This Indian incursion highlighted the fact that even if The Wall had successfully sealed off the northern border, it did not change a fundamental fact of New Amsterdam’s geography. The island–surprise, surprise–was surrounded by water. Why attack from the land when there were so many landing spots for boats and men?

Eventually, New Amsterdam was threatened by the English, but not from the north. Instead, the English in 1664 menacingly anchored four warships with a couple thousand men off Brooklyn at the entrance to the harbor. A quarter of those men proceeded to a ferry landing across from Manhattan. Stuyvesant wanted to fight, but not many other New Amsterdam residents, if any, stood with him. The settlers may have thought they would have been destined to lose any battle, but it also seems that having settled in New Amsterdam, they had no great tie to the Netherlands and no great enmity towards the English. Their true bond was to their life in New Amsterdam. The English promised that the residents could continue with their lives if they swore allegiance to the English king. This was an easy choice for these commercial men. Soon, without a shot having been fired, the men of New Amsterdam, including Peter Stuyvesant, had signed that English oath. (Stuyvesant was recalled to the Netherlands for a how-could-you-let-that-happen? conversation. He blamed the West Indies Company for not having better armed the colony. Even though it was now controlled by the English, Stuyvesant returned to New York and his house and farm where he died in 1672.)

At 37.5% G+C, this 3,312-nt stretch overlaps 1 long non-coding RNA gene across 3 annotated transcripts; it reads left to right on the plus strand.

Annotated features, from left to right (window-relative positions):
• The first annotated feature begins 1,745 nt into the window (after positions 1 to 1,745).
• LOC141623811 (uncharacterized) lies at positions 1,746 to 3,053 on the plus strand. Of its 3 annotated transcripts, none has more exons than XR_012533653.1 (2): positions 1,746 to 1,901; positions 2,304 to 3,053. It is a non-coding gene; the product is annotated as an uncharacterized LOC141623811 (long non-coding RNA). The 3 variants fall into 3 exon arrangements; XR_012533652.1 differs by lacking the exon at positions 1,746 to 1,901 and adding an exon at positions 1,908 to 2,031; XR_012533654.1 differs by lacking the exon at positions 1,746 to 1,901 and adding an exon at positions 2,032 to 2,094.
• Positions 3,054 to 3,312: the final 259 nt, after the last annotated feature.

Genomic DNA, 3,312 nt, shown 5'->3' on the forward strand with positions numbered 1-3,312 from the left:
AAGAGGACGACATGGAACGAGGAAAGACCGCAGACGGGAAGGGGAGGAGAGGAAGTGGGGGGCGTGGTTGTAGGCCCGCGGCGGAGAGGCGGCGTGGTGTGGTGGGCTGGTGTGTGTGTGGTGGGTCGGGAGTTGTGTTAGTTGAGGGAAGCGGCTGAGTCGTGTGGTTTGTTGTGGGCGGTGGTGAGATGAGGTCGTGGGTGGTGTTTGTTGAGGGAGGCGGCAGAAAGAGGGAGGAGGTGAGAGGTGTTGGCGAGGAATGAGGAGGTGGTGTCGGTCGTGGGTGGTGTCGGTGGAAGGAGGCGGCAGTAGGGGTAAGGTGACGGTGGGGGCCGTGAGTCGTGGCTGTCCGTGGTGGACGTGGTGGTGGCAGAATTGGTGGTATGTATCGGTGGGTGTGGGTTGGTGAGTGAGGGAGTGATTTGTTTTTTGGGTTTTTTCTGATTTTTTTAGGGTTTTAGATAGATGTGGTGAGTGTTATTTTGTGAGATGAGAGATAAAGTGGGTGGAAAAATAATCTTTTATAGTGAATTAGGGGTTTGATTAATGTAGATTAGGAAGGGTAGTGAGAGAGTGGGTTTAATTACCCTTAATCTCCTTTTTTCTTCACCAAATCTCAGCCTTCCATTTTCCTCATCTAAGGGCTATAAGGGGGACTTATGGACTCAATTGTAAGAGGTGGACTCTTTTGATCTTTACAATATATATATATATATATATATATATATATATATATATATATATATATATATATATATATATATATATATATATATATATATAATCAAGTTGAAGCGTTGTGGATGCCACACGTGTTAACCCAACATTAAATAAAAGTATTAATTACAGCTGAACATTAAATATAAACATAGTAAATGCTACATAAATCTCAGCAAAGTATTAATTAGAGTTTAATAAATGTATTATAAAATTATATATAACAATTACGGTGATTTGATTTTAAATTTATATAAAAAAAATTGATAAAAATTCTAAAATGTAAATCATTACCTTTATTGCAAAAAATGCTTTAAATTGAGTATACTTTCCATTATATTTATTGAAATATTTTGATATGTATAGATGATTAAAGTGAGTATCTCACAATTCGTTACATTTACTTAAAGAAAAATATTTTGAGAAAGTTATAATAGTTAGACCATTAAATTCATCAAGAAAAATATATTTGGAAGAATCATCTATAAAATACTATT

On September 8, 1664, New Amsterdam was formally ceded to the English, and the settlement became New York. What remained of The Wall, which stood in the way of progress and expansion, was torn down by the English in 1699.

The Wall was a waste of time, effort, and money. It served no useful purpose other than to give the illusion of a defense to what was not a real danger. Are there lessons here?

Perhaps some other time we can talk about the Berlin wall. I believe it was the conservative Republican Ronald Reagan standing in its shadow who said, “Mr. Gorbachev, tear down this wall.” It has now been down longer than it stood.